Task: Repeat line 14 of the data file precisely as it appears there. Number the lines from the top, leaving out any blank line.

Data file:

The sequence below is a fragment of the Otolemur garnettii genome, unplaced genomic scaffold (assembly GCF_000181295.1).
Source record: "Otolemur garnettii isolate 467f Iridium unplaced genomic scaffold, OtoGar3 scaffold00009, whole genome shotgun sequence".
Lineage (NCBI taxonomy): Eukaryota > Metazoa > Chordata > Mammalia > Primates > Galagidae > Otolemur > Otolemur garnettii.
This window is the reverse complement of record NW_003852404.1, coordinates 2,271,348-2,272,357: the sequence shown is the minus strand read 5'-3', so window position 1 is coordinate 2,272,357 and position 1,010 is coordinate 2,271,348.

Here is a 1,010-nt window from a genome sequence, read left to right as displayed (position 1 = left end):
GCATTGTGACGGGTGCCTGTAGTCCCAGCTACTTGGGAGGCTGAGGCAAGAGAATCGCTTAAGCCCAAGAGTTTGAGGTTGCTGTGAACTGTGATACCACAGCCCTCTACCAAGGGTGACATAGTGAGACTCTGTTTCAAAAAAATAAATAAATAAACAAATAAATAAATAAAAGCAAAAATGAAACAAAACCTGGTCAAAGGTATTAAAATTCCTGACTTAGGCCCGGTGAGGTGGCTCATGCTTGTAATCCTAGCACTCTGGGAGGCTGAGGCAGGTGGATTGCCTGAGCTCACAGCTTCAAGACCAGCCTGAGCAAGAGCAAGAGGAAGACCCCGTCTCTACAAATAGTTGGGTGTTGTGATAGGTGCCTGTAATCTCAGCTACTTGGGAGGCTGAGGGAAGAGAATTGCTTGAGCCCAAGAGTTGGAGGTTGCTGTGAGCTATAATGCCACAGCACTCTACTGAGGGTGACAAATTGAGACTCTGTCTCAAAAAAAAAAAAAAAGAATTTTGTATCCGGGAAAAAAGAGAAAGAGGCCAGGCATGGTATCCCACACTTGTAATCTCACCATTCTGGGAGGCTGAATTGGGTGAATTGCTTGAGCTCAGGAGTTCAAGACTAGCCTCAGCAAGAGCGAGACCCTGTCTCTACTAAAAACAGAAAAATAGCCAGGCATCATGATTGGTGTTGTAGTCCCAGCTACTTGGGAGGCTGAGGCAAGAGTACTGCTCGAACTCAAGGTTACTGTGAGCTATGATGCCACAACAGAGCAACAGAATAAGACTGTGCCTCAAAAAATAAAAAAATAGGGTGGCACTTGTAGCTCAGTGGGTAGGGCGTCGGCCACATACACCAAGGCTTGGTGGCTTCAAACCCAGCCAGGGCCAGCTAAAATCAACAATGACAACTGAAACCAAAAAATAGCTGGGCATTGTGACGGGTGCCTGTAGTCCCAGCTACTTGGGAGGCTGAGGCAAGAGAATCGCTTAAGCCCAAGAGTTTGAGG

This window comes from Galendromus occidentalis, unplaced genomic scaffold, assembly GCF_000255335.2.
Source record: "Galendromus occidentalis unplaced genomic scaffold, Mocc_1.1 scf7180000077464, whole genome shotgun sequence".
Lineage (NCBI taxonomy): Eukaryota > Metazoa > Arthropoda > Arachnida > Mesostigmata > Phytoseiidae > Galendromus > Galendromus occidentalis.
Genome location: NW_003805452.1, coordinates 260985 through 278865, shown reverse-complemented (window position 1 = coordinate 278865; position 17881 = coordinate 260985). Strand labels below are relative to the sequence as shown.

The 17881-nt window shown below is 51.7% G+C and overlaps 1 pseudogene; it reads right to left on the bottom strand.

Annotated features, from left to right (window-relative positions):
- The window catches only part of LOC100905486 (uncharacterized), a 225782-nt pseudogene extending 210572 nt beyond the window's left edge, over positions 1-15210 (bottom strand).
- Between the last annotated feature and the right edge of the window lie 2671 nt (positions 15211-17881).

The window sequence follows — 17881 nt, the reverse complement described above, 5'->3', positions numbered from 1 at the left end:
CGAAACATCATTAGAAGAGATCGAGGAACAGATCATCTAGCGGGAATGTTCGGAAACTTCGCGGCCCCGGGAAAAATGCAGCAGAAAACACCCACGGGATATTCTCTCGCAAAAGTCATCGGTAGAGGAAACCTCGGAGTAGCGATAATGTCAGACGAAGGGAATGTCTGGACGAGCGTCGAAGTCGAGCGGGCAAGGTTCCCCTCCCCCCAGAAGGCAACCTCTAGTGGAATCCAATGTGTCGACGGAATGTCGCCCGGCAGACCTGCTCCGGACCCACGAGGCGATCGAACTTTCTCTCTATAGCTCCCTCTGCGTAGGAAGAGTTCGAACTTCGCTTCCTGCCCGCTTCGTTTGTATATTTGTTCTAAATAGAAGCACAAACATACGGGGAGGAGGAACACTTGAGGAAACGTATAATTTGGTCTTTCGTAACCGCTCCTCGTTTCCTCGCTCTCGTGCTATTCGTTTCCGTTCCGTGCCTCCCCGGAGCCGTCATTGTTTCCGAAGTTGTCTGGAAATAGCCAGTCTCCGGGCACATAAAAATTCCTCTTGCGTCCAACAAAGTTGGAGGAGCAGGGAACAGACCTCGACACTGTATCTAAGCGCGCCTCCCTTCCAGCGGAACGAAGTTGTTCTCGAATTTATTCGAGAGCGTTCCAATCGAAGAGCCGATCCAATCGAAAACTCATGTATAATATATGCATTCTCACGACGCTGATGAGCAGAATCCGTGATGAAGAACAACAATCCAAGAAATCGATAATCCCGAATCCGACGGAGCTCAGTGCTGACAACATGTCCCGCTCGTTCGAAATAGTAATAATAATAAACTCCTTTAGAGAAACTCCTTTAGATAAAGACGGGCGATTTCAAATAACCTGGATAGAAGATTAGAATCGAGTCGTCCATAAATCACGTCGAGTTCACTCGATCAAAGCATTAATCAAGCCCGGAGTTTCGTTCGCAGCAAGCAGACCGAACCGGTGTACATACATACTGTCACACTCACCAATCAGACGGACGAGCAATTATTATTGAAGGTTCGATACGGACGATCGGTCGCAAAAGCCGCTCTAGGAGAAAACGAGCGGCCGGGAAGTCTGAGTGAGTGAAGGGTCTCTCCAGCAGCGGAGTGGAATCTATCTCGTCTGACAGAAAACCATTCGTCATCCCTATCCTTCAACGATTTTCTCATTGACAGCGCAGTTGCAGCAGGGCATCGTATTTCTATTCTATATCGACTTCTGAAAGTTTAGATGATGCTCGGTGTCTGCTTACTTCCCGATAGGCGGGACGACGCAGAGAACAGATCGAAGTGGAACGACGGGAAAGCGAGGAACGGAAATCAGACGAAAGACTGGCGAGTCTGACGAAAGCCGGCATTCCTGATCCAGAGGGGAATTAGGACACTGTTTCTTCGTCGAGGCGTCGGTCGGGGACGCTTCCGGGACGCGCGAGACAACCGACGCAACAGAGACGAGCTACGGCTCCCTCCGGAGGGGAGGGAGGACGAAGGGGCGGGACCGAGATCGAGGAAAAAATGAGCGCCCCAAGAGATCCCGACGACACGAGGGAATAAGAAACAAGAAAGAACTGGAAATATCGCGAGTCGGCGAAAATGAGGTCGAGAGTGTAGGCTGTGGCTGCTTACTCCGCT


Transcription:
- Between the last annotated feature and the right edge of the window lie 2671 nt (positions 15211-17881).